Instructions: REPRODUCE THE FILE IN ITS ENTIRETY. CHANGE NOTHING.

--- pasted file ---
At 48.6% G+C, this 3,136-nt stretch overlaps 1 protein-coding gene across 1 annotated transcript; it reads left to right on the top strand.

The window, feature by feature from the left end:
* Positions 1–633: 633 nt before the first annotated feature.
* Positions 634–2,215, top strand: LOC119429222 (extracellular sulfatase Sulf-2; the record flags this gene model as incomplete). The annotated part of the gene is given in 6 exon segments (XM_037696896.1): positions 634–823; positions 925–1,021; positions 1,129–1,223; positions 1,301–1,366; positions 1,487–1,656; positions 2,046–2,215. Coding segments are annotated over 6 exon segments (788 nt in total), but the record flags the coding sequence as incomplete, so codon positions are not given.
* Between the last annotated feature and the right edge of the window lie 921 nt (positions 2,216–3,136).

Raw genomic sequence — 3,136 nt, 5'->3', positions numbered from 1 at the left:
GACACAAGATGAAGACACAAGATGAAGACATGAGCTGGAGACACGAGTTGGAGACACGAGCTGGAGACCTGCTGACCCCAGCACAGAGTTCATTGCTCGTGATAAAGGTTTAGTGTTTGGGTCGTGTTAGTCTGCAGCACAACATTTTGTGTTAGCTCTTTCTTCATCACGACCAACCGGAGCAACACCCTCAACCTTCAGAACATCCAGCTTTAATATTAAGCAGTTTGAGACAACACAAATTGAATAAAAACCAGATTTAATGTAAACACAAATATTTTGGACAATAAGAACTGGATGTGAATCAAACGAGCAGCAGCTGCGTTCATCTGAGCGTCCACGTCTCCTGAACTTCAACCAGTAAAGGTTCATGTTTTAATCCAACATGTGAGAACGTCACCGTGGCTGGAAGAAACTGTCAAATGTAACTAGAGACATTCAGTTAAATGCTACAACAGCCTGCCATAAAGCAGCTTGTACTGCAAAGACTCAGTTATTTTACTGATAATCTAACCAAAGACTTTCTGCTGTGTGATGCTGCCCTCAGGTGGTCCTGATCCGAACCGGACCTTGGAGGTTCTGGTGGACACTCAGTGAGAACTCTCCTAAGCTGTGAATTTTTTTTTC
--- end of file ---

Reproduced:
At 48.6% G+C, this 3,136-nt stretch overlaps 1 protein-coding gene across 1 annotated transcript; it reads left to right on the top strand.

The window, feature by feature from the left end:
* Positions 1–633: 633 nt before the first annotated feature.
* Positions 634–2,215, top strand: LOC119429222 (extracellular sulfatase Sulf-2; the record flags this gene model as incomplete). The annotated part of the gene is given in 6 exon segments (XM_037696896.1): positions 634–823; positions 925–1,021; positions 1,129–1,223; positions 1,301–1,366; positions 1,487–1,656; positions 2,046–2,215. Coding segments are annotated over 6 exon segments (788 nt in total), but the record flags the coding sequence as incomplete, so codon positions are not given.
* Between the last annotated feature and the right edge of the window lie 921 nt (positions 2,216–3,136).

Raw genomic sequence — 3,136 nt, 5'->3', positions numbered from 1 at the left:
GACACAAGATGAAGACACAAGATGAAGACATGAGCTGGAGACACGAGTTGGAGACACGAGCTGGAGACCTGCTGACCCCAGCACAGAGTTCATTGCTCGTGATAAAGGTTTAGTGTTTGGGTCGTGTTAGTCTGCAGCACAACATTTTGTGTTAGCTCTTTCTTCATCACGACCAACCGGAGCAACACCCTCAACCTTCAGAACATCCAGCTTTAATATTAAGCAGTTTGAGACAACACAAATTGAATAAAAACCAGATTTAATGTAAACACAAATATTTTGGACAATAAGAACTGGATGTGAATCAAACGAGCAGCAGCTGCGTTCATCTGAGCGTCCACGTCTCCTGAACTTCAACCAGTAAAGGTTCATGTTTTAATCCAACATGTGAGAACGTCACCGTGGCTGGAAGAAACTGTCAAATGTAACTAGAGACATTCAGTTAAATGCTACAACAGCCTGCCATAAAGCAGCTTGTACTGCAAAGACTCAGTTATTTTACTGATAATCTAACCAAAGACTTTCTGCTGTGTGATGCTGCCCTCAGGTGGTCCTGATCCGAACCGGACCTTGGAGGTTCTGGTGGACACTCAGTGAGAACTCTCCTAAGCTGTGAATTTTTTTTTC